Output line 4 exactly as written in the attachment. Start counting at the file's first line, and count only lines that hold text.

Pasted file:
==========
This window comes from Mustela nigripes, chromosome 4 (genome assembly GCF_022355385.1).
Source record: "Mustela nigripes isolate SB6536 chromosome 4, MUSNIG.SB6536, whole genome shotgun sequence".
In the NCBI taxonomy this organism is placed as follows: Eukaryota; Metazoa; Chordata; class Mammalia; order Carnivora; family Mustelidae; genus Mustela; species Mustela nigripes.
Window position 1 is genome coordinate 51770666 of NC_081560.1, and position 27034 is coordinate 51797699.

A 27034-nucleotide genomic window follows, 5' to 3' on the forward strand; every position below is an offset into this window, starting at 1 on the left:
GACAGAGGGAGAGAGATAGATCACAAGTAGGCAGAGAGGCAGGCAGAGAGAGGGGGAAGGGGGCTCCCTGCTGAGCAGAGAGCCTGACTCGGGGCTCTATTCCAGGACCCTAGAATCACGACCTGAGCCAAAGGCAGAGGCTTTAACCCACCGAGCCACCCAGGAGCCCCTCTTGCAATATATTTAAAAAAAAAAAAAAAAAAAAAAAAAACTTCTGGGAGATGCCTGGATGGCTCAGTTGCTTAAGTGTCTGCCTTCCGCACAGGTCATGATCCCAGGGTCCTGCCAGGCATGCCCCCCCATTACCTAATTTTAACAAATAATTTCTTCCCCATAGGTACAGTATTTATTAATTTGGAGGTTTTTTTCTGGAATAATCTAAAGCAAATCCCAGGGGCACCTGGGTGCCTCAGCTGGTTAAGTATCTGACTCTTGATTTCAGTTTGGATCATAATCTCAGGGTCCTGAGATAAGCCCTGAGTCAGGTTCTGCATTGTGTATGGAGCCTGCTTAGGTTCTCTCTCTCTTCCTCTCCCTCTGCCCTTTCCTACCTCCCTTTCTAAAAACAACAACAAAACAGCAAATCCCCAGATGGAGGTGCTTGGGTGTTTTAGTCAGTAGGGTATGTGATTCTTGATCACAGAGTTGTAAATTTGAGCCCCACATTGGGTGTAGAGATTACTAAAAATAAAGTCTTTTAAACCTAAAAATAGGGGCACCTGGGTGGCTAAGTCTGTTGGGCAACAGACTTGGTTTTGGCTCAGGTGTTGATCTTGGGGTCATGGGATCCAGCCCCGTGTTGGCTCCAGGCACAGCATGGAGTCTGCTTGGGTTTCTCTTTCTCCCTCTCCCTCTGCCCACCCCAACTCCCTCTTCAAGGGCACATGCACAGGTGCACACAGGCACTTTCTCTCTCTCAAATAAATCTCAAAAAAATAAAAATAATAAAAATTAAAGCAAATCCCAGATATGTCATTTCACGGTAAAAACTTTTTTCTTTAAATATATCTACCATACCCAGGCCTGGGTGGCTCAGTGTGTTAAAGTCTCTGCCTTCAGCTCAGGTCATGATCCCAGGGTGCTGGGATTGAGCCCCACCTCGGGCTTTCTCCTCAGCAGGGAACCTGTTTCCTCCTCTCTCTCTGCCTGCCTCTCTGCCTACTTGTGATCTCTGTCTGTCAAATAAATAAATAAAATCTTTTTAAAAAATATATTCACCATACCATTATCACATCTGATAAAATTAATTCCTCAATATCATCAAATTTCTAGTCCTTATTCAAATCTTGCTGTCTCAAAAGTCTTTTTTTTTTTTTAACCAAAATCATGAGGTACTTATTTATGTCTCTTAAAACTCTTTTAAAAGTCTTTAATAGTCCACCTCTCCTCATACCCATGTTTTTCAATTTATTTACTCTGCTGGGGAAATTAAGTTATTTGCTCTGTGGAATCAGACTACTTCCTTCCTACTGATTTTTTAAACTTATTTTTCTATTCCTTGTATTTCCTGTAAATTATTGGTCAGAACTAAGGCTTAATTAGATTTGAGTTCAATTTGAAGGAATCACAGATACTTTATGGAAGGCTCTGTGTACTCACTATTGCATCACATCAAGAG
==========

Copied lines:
Window position 1 is genome coordinate 51770666 of NC_081560.1, and position 27034 is coordinate 51797699.